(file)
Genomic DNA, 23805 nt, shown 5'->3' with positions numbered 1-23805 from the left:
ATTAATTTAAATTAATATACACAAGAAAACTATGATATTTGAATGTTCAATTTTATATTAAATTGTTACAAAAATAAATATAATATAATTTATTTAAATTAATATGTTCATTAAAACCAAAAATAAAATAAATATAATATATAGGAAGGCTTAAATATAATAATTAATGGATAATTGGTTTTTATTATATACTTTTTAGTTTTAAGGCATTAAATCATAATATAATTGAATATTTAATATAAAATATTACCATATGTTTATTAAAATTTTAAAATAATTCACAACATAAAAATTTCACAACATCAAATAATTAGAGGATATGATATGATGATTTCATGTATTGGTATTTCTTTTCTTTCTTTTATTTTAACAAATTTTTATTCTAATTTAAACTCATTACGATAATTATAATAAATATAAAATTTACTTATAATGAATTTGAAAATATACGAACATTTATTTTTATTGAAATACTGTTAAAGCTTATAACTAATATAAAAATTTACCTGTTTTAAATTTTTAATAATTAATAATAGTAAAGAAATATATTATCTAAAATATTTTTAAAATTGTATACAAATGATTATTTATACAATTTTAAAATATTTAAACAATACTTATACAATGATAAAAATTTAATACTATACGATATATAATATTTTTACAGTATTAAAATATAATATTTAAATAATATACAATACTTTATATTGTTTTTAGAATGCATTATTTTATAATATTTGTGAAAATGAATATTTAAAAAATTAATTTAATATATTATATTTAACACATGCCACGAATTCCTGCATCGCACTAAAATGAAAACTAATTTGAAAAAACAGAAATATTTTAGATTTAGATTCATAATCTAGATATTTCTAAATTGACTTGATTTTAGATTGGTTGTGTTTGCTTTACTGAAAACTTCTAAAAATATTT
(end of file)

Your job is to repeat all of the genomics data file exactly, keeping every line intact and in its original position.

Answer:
Genomic DNA, 23805 nt, shown 5'->3' with positions numbered 1-23805 from the left:
ATTAATTTAAATTAATATACACAAGAAAACTATGATATTTGAATGTTCAATTTTATATTAAATTGTTACAAAAATAAATATAATATAATTTATTTAAATTAATATGTTCATTAAAACCAAAAATAAAATAAATATAATATATAGGAAGGCTTAAATATAATAATTAATGGATAATTGGTTTTTATTATATACTTTTTAGTTTTAAGGCATTAAATCATAATATAATTGAATATTTAATATAAAATATTACCATATGTTTATTAAAATTTTAAAATAATTCACAACATAAAAATTTCACAACATCAAATAATTAGAGGATATGATATGATGATTTCATGTATTGGTATTTCTTTTCTTTCTTTTATTTTAACAAATTTTTATTCTAATTTAAACTCATTACGATAATTATAATAAATATAAAATTTACTTATAATGAATTTGAAAATATACGAACATTTATTTTTATTGAAATACTGTTAAAGCTTATAACTAATATAAAAATTTACCTGTTTTAAATTTTTAATAATTAATAATAGTAAAGAAATATATTATCTAAAATATTTTTAAAATTGTATACAAATGATTATTTATACAATTTTAAAATATTTAAACAATACTTATACAATGATAAAAATTTAATACTATACGATATATAATATTTTTACAGTATTAAAATATAATATTTAAATAATATACAATACTTTATATTGTTTTTAGAATGCATTATTTTATAATATTTGTGAAAATGAATATTTAAAAAATTAATTTAATATATTATATTTAACACATGCCACGAATTCCTGCATCGCACTAAAATGAAAACTAATTTGAAAAAACAGAAATATTTTAGATTTAGATTCATAATCTAGATATTTCTAAATTGACTTGATTTTAGATTGGTTGTGTTTGCTTTACTGAAAACTTCTAAAAATATTT